daughter also, and here as time went by my daughter grew up and with
her all the graces in the world; she sings like a lark, dances quick
as thought, foots it like a gipsy, reads and writes like a
schoolmaster, and does sums like a miser; of her neatness I say
nothing, for the running water is not purer, and her age is now, if my
memory serves me, sixteen years five months and three days, one more
or less. To come to the point, the son of a very rich farmer, living
in a village of my lord the duke's not very far from here, fell in
love with this girl of mine; and in short, how I know not, they came
together, and under the promise of marrying her he made a fool of my
daughter, and will not keep his word. And though my lord the duke is
aware of it (for I have complained to him, not once but many and
many a time, and entreated him to order the farmer to marry my
daughter), he turns a deaf ear and will scarcely listen to me; the
reason being that as the deceiver's father is so rich, and lends him
money, and is constantly going security for his debts, he does not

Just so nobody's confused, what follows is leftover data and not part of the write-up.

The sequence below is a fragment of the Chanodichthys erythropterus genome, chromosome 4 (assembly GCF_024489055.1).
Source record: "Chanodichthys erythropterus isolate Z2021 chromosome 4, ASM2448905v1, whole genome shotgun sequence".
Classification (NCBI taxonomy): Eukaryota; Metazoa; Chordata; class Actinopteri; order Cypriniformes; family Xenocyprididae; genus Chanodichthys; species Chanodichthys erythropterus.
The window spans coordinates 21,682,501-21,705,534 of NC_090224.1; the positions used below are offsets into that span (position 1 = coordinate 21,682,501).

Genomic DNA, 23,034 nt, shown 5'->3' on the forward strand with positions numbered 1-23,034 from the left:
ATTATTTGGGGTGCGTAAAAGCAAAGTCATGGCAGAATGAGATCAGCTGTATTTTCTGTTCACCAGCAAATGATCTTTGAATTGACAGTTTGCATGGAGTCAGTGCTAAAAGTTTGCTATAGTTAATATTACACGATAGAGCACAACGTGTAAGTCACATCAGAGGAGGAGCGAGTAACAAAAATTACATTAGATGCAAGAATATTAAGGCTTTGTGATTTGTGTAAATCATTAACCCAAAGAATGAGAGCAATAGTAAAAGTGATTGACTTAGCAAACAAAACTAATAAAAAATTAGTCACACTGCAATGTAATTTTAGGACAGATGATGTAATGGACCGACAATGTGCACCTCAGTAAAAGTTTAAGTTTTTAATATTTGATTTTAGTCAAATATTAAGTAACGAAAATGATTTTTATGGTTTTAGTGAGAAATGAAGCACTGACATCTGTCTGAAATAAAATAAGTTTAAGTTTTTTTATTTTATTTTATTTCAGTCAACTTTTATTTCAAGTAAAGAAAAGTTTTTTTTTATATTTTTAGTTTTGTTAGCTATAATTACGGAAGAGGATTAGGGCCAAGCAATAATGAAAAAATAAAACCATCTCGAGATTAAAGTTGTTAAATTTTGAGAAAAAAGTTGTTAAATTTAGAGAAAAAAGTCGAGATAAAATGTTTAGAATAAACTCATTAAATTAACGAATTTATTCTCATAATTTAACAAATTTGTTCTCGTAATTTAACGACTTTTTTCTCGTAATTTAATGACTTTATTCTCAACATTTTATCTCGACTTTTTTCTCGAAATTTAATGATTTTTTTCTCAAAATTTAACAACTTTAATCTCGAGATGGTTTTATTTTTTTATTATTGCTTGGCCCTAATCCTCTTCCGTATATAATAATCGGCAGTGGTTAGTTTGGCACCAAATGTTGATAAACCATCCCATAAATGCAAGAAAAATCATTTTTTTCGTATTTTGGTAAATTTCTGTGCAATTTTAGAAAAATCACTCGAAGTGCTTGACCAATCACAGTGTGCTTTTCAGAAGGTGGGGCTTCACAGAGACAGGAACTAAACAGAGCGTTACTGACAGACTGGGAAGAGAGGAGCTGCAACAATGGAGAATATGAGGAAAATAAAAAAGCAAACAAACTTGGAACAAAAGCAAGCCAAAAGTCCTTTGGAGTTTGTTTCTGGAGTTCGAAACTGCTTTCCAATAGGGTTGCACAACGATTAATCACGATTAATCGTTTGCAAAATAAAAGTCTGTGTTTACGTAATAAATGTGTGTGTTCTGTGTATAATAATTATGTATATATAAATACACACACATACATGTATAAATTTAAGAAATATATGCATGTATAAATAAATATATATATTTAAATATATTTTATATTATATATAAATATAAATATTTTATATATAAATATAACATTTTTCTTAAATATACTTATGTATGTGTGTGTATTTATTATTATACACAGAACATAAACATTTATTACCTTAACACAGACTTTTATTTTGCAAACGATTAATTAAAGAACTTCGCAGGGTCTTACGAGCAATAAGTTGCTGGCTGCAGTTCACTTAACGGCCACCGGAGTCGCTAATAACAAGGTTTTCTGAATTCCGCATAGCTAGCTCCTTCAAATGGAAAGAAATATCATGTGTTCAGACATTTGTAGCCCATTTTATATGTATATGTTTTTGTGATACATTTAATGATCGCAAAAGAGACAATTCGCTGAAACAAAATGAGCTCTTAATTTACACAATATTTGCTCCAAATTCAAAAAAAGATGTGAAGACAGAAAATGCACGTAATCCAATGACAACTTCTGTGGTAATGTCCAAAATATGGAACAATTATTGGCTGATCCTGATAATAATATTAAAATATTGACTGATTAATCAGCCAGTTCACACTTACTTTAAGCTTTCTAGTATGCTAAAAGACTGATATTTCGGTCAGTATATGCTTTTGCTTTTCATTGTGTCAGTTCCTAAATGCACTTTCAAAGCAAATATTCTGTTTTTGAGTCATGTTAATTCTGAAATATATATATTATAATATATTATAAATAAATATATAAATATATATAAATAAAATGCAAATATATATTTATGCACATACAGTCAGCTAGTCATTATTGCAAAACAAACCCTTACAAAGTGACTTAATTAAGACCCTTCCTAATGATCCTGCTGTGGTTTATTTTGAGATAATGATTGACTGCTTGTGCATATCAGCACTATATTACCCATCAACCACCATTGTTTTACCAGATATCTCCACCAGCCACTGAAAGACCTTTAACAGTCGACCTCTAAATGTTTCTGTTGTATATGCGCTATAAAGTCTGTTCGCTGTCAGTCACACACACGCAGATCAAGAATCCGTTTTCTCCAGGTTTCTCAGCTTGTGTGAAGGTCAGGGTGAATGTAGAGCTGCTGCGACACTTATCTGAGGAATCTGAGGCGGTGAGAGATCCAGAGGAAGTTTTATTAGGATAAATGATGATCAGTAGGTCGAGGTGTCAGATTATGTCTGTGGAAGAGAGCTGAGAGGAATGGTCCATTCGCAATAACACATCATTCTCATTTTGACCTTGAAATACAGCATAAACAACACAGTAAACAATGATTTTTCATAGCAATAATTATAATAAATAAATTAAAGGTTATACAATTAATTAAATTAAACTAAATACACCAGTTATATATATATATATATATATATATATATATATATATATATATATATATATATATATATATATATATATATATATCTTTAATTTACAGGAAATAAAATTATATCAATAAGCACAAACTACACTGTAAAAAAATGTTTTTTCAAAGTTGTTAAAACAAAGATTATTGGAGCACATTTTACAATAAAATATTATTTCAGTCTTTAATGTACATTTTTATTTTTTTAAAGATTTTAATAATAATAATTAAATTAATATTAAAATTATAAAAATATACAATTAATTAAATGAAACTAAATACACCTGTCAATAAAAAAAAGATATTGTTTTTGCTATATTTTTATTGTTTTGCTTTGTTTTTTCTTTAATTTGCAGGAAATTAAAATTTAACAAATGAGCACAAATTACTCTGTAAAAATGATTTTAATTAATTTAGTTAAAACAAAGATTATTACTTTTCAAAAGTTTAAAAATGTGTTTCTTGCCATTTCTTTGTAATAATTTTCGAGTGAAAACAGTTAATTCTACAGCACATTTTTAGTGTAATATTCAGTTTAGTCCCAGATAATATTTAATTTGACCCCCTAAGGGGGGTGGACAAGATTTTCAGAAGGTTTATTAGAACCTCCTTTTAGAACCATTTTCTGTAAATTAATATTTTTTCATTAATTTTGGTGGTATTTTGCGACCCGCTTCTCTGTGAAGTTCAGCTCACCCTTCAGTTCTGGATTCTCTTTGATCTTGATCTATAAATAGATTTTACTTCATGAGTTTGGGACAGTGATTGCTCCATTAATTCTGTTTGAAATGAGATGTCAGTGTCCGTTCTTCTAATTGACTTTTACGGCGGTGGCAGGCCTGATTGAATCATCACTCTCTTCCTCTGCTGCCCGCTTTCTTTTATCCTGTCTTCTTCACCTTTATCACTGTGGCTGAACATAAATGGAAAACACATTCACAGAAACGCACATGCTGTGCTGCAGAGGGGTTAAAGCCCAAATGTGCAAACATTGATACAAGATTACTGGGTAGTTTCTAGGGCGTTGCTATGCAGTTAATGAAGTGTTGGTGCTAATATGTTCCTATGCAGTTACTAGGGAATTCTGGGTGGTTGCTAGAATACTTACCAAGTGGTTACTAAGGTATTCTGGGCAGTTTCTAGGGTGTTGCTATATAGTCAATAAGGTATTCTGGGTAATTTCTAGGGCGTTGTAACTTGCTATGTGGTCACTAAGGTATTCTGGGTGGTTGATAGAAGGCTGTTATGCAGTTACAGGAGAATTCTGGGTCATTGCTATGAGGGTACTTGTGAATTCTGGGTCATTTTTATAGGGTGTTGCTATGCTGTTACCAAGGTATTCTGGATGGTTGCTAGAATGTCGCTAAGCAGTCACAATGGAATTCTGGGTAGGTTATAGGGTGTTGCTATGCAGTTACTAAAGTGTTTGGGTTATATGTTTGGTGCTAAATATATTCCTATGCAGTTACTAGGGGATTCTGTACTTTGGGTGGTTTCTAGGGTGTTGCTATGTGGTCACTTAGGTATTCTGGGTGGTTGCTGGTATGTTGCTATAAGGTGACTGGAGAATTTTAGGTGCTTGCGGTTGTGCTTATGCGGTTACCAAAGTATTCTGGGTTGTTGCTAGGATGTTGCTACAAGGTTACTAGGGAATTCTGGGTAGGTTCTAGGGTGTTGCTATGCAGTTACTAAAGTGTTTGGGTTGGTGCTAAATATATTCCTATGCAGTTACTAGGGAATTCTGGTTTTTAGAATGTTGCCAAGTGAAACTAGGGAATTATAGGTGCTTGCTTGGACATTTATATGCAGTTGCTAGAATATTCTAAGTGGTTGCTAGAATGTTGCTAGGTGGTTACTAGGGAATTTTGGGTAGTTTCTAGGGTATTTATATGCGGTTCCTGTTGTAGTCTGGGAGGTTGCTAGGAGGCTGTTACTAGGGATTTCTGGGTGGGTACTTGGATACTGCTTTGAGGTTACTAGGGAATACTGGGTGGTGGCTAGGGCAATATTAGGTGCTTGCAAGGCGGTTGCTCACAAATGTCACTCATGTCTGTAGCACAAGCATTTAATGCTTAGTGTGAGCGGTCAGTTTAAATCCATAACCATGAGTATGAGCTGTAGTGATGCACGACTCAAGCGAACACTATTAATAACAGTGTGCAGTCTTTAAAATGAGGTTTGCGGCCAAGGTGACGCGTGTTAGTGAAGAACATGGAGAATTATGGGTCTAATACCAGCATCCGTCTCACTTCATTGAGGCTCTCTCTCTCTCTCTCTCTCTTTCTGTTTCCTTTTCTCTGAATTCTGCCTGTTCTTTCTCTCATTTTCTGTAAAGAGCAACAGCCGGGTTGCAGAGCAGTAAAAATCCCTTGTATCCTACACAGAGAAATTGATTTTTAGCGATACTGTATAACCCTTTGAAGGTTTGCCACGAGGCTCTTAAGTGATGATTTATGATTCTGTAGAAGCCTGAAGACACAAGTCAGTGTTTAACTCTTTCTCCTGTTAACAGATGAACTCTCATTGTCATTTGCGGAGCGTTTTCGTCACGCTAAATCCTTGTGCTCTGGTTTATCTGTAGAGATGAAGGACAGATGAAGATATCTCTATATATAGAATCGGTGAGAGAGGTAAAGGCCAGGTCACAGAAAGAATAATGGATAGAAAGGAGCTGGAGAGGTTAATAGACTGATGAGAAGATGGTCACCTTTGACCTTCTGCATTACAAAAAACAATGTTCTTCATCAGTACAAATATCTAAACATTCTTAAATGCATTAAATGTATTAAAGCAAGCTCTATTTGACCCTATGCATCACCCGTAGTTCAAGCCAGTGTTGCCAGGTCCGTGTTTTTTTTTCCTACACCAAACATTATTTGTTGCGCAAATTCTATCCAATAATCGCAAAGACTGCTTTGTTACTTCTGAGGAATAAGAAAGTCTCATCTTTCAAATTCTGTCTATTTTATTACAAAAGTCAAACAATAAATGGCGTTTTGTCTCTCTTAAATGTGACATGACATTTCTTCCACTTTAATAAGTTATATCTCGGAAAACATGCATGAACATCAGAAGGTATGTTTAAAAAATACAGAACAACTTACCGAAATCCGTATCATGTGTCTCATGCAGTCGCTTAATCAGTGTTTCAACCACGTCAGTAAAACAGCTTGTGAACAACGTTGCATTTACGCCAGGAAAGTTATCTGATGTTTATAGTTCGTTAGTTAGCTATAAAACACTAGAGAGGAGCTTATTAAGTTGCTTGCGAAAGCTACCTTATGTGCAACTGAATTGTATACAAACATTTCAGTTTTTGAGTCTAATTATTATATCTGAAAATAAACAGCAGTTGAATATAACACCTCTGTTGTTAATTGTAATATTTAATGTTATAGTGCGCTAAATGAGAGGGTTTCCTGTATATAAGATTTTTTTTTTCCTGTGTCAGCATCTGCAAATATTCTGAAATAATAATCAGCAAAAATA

like to offend or annoy him in any way. Now, senor, I want your
worship to take it upon yourself to redress this wrong either by
entreaty or by arms; for by what all the world says you came into it
to redress grievances and right wrongs and help the unfortunate. Let
your worship put before you the unprotected condition of my
daughter, her youth, and all the perfections I have said she
possesses; and before God and on my conscience, out of all the damsels
my lady has, there is not one that comes up to the sole of her shoe,
and the one they call Altisidora, and look upon as the boldest and
gayest of them, put in comparison with my daughter, does not come